The University of Idaho is seeking a two-year permit to study the effects of hyporheic exchange on the growth of post-emergent Chinook salmon. The research is designed to study hydrological exchange between surface and ground and determine the ways in which it may affect the factors that affect rearing conditions for juvenile salmon. The project has two components. The first component involves a cage experiment in which post-emergent hatchery Chinook salmon would be held and their growth monitored. The second component involves sampling wild (natural) post-emergent Chinook salmon to compare fish lengths and weights and estimate relative fish abundances. Both components would be carried out at up to 18 sites in the Methow River subbasin in Washington State. The first component would only affect hatchery fish that have already been accounted for in a hatchery plan of operations (Winthrop hatchery). The second component of the study would involve fish snorkeling surveys supplemented by dip netting three times before and after cage experiments to measure relative fish abundance in groundwater upwelling and downwelling areas at the selected sites. The fish would be captured, anaesthetized with MS-222 and a buffer solution, measured, weighed, and released. The research would produce important information on how a key river characteristic (groundwater/surface water exchange) affects salmonid growth and survival. The researchers do not intend to kill any fish, but a small number may die as an inadvertent result of the research.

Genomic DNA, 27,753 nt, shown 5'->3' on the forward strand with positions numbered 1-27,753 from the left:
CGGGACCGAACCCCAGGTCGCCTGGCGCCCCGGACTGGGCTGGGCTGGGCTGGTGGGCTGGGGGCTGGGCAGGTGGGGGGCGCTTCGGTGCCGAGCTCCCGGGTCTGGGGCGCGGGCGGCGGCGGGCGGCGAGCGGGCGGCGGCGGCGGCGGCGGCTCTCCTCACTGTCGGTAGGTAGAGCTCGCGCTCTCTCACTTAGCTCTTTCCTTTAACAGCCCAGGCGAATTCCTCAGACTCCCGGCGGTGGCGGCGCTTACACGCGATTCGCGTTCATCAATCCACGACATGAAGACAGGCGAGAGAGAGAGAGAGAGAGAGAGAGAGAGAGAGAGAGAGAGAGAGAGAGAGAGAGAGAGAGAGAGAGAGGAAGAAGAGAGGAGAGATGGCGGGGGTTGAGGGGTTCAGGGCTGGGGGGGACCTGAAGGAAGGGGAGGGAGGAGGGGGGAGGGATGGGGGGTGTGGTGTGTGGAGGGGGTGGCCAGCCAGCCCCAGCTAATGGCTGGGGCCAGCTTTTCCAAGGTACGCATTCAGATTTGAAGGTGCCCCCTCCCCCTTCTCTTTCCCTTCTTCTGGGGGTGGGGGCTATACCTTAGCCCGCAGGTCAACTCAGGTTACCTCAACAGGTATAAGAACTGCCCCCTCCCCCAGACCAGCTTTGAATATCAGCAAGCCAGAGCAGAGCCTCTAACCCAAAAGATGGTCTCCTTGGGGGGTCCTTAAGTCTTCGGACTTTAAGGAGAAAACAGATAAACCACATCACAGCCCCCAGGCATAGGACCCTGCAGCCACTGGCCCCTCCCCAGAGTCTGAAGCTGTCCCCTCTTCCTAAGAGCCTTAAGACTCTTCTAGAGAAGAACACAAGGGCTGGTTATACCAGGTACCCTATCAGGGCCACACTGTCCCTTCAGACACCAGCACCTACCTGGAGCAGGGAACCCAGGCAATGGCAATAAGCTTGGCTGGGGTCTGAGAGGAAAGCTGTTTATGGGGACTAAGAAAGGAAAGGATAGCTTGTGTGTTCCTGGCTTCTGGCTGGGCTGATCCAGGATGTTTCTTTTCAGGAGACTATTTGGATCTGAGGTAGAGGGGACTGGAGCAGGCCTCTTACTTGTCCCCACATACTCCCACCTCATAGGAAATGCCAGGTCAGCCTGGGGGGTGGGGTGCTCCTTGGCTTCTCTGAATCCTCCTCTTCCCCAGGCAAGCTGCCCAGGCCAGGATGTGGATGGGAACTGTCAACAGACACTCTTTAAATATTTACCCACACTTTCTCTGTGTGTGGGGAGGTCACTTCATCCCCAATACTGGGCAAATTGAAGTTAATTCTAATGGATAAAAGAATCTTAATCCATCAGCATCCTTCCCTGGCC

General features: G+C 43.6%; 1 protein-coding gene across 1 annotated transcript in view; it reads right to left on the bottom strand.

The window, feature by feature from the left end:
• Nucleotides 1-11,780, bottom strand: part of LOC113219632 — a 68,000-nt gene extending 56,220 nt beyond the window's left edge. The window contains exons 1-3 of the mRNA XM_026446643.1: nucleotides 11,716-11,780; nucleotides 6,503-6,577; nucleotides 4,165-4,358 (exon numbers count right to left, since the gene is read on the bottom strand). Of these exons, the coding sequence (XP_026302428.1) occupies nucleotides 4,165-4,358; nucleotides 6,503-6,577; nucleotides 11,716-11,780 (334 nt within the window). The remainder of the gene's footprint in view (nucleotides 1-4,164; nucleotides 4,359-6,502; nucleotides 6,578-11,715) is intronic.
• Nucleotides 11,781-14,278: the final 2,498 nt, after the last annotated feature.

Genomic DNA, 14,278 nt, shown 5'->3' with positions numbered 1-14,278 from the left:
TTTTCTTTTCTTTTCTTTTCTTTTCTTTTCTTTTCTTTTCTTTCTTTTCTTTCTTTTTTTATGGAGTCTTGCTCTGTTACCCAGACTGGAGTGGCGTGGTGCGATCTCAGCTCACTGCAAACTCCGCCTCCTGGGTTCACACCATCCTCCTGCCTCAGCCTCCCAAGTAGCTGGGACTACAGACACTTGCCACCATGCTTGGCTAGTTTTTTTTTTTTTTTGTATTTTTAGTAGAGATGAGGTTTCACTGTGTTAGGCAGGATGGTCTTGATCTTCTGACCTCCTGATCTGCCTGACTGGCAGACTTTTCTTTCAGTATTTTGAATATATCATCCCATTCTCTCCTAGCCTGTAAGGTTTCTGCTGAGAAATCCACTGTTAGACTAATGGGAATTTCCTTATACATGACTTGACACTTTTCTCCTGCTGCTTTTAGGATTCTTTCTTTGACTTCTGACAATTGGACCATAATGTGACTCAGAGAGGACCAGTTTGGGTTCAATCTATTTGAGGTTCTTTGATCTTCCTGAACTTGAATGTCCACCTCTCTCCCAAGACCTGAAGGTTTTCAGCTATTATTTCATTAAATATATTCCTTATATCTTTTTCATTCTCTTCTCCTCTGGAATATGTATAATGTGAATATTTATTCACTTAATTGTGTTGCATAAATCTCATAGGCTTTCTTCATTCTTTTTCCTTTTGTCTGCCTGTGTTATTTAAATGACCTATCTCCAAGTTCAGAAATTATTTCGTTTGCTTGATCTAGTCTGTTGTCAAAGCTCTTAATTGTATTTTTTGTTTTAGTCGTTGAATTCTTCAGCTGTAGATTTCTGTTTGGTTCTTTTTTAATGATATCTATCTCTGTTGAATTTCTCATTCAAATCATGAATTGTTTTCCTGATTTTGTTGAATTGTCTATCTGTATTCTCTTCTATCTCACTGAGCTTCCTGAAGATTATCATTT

This notice is provided pursuant to section 10(c) of the ESA. NMFS will evaluate the applications, associated documents, and comments submitted to determine whether the applications meet the requirements of section 10(a) of the ESA and Federal regulations. The final permit decisions will not be made until after the end of the 30-day comment period. NMFS will publish notice of its final action in the Federal Register.
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Dated: September 26, 2013.
Chief, Endangered Species Division, Office of Protected Resources, National Marine Fisheries Service.
[FR Doc. 2013-23893 Filed 9-30-13; 8:45 am]
BILLING CODE 3510-22-P